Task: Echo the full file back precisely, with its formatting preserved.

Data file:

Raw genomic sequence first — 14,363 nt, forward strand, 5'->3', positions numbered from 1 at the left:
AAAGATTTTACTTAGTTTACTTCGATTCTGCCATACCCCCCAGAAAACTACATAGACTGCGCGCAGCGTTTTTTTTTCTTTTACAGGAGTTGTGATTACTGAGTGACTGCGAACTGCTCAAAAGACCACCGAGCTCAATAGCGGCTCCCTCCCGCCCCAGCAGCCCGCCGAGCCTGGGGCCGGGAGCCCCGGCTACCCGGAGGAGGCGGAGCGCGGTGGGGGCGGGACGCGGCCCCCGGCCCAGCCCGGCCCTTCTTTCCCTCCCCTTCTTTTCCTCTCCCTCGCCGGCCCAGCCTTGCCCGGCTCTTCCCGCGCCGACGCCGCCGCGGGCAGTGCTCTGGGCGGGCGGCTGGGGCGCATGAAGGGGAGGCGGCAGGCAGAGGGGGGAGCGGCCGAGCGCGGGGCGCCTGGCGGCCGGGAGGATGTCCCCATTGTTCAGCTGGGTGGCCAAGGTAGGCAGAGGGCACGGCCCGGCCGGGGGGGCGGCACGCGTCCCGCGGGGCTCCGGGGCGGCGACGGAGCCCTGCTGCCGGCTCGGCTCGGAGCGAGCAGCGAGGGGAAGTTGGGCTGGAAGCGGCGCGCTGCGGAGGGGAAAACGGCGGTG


Raw genomic sequence first — 14,363 nt, forward strand, 5'->3', positions numbered from 1 at the left:
AAAGATTTTACTTAGTTTACTTCGATTCTGCCATACCCCCCAGAAAACTACATAGACTGCGCGCAGCGTTTTTTTTTCTTTTACAGGAGTTGTGATTACTGAGTGACTGCGAACTGCTCAAAAGACCACCGAGCTCAATAGCGGCTCCCTCCCGCCCCAGCAGCCCGCCGAGCCTGGGGCCGGGAGCCCCGGCTACCCGGAGGAGGCGGAGCGCGGTGGGGGCGGGACGCGGCCCCCGGCCCAGCCCGGCCCTTCTTTCCCTCCCCTTCTTTTCCTCTCCCTCGCCGGCCCAGCCTTGCCCGGCTCTTCCCGCGCCGACGCCGCCGCGGGCAGTGCTCTGGGCGGGCGGCTGGGGCGCATGAAGGGGAGGCGGCAGGCAGAGGGGGGAGCGGCCGAGCGCGGGGCGCCTGGCGGCCGGGAGGATGTCCCCATTGTTCAGCTGGGTGGCCAAGGTAGGCAGAGGGCACGGCCCGGCCGGGGGGGCGGCACGCGTCCCGCGGGGCTCCGGGGCGGCGACGGAGCCCTGCTGCCGGCTCGGCTCGGAGCGAGCAGCGAGGGGAAGTTGGGCTGGAAGCGGCGCGCTGCGGAGGGGAAAACGGCGGTG